Genghis, baby

Ta da! I’m in Ulaanbaatar, capital of Mongolia, finally back in civilisation after nearly a week on the Trans-Siberian/Mongolian Express and then two days at the Elstei ger camp (staying in traditional Mongolian tents). The concrete, noise, grime, unfriendly people….wouldn’t swap it for the world.

So where to begin…Our stay in Russia ended and we boarded the Trans-Siberian Express (only becoming the Trans-Mongolian past Ulan-Ude), which whisked us away from Moscow and its taciturn, ursine inhabitants and plunged us into the heart of Asia. Watching an entire continent pass by your window is a pretty indescribable experience; I spent vast amounts of time poring over a map and marvelling at the distance we were covering. There are so many standout moments from that period, although perhaps my fondest memory is of counting down the miles until the Europe-Asian border in Russia, and everyone pogoing around like maniacs when we passed the magic 1777km from Moscow mark. It felt like New Year’s Eve, except this was once in a lifetime and not once a year.

Some points about the train, then: I felt like we were totally separate from the rest of the world; that time stood still while we were on there. It was mostly great fun, although the bit in the brochure about there being showers on the train is b*llocks. Foodwise, of course, it was a case of simply eating to stay alive. Having said that, the restaurant car was fabulous – literally, opening the carriage door and going in was like stepping into another world, or more specifically, a timewarp back to the 70s. As if that wasn’t entertainment enough, the waiter was essentially a Russian version of Lurch, with a shaved head. Frightening enough to look at, and he completed the impression by making a pointed show of wielding a cleaver approxiamately the size of Mars, which he used to slice……..bread. Riveting stuff.

There’s far too much to say about Mongolia, so I will attempt to sift through all the information and present you with just the tastiest bits (think of it as a journalistic version of delving through the bowl of Lucky Charms in order to find all the marshmallows).

Firstly, a health warning – the most important one and the one that all the guidebooks e.t.c. fail to provide, which runs thusly:

***Mongolians drive like utter lunatics***

Not least of all our bus driver, who in addition to this congenital national defect, also clearly had a screw loose. Whilst driving us to the camp, he decided to start driving halfway off the road and halfway on it, with the side of the bus about half a metre away from the ditch, which led down into the steppes. It wasn’t even because there was another vehicle approaching and he needed to give it room, he just seemed to suddenly be possessed by these homicidal urges. Imagine Nemesis at Alton Towers, except without seatbelts, and you will come close to knowing the abject terror I was feeling.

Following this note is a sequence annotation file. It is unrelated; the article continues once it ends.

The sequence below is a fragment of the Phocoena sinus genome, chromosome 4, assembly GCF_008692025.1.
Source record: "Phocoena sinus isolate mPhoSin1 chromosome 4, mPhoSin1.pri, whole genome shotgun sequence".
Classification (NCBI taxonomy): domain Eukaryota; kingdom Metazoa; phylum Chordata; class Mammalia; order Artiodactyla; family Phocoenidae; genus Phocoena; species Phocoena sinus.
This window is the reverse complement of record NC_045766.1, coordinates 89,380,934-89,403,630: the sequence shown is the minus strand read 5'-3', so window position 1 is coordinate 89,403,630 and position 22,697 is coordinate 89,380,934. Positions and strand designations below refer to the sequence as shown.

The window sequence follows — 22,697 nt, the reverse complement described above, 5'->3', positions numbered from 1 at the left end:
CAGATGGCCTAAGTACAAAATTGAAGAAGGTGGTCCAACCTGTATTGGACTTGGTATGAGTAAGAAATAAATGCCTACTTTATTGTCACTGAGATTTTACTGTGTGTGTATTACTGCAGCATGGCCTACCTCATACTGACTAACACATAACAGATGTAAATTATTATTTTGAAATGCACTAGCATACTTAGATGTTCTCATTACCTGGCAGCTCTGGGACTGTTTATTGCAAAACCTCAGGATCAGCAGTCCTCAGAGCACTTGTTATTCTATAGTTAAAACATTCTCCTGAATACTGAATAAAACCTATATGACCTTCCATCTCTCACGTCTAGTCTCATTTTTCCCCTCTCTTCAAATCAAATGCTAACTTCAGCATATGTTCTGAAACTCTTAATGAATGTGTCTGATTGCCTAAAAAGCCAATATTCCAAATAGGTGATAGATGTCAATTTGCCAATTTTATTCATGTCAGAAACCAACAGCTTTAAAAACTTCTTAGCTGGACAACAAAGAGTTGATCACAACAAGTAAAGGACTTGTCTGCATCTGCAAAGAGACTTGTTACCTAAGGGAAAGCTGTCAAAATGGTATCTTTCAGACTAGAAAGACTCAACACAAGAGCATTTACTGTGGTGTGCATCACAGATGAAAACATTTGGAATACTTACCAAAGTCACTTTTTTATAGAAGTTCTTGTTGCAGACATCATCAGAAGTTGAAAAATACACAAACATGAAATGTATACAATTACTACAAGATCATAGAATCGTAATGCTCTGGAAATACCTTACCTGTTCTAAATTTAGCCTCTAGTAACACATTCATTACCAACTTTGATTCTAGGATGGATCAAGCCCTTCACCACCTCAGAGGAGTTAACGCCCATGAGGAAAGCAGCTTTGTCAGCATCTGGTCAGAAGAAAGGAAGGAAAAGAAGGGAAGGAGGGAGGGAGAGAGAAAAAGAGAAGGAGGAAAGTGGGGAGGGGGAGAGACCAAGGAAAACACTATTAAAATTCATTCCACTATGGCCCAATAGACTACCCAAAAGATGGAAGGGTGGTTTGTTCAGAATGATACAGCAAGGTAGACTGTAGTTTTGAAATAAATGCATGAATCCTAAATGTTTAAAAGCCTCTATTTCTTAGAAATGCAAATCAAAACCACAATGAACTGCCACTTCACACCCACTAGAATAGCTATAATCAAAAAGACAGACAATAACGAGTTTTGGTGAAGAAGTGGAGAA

The camp itself was unbelievable; miles from anywhere, surrounded by the hills and basins of the Mongolian steppes. On the first afternoon we were there, I climbed up to one of the tallest points – hard work, but once I was there it felt like I was on the roof of the world. A truly unforgettable moment.

And so, to Ulaanbaatar. It’s a bizarre place; no homogeneousness to the look of it at all. It’s a mixture of Soviet buildings, crumbling apartment blocks, brand new offices and hotels and traditional buildings. It has a peculiar charm to it, however, although this is spoiled somewhat by the people in the city. Granted, hardly any Westerners come to Mongolia, but I was not prepared for quite how much people stare – and not just looking for a bit, but actually watching you until you’ve walked past, and half the time turning their heads so they can keep looking. People walking past in the street, passengers in cars – they all just gawp. When you walk into a restaurant, pretty much every eye is on you. It’s completely bizarre, and I oscillate between finding it amusing and unsettling.

Next stop: China, and the mysteries of the Forbidden City.

Another quote from Jeremy, said whilst looking through the Mongolian phrasebook for the word for ‘restaurant’: “Ah, here we are – ‘I challenge you for your daughter’ – no…”

Finally, a few personal messages:

Eva (monkeyface): Thanks for the contact details, hopefully won’t need them in an emergency but cheers for the thought! Miss you loads!
Tara: Stay strong, it’s only a couple of weeks 😉
Jenny – Shut it!

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